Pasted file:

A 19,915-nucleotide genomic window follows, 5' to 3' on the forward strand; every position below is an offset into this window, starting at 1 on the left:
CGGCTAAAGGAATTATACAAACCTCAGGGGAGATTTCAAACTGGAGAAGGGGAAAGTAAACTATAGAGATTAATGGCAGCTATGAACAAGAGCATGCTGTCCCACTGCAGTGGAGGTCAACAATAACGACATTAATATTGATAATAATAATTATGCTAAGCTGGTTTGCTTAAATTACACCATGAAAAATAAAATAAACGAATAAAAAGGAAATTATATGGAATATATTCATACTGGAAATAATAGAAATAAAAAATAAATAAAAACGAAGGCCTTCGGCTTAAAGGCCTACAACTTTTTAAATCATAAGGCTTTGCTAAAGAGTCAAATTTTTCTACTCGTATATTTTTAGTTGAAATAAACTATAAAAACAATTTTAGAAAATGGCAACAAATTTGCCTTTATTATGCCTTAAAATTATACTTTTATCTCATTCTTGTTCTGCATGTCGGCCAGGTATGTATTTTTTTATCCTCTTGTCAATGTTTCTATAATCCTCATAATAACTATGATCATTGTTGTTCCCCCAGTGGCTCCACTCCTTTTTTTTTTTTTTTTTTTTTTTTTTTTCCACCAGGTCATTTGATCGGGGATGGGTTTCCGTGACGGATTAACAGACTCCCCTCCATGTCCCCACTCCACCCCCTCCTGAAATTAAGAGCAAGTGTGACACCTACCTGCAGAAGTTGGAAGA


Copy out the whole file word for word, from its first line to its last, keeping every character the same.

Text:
A 19,915-nucleotide genomic window follows, 5' to 3' on the forward strand; every position below is an offset into this window, starting at 1 on the left:
CGGCTAAAGGAATTATACAAACCTCAGGGGAGATTTCAAACTGGAGAAGGGGAAAGTAAACTATAGAGATTAATGGCAGCTATGAACAAGAGCATGCTGTCCCACTGCAGTGGAGGTCAACAATAACGACATTAATATTGATAATAATAATTATGCTAAGCTGGTTTGCTTAAATTACACCATGAAAAATAAAATAAACGAATAAAAAGGAAATTATATGGAATATATTCATACTGGAAATAATAGAAATAAAAAATAAATAAAAACGAAGGCCTTCGGCTTAAAGGCCTACAACTTTTTAAATCATAAGGCTTTGCTAAAGAGTCAAATTTTTCTACTCGTATATTTTTAGTTGAAATAAACTATAAAAACAATTTTAGAAAATGGCAACAAATTTGCCTTTATTATGCCTTAAAATTATACTTTTATCTCATTCTTGTTCTGCATGTCGGCCAGGTATGTATTTTTTTATCCTCTTGTCAATGTTTCTATAATCCTCATAATAACTATGATCATTGTTGTTCCCCCAGTGGCTCCACTCCTTTTTTTTTTTTTTTTTTTTTTTTTTTTCCACCAGGTCATTTGATCGGGGATGGGTTTCCGTGACGGATTAACAGACTCCCCTCCATGTCCCCACTCCACCCCCTCCTGAAATTAAGAGCAAGTGTGACACCTACCTGCAGAAGTTGGAAGA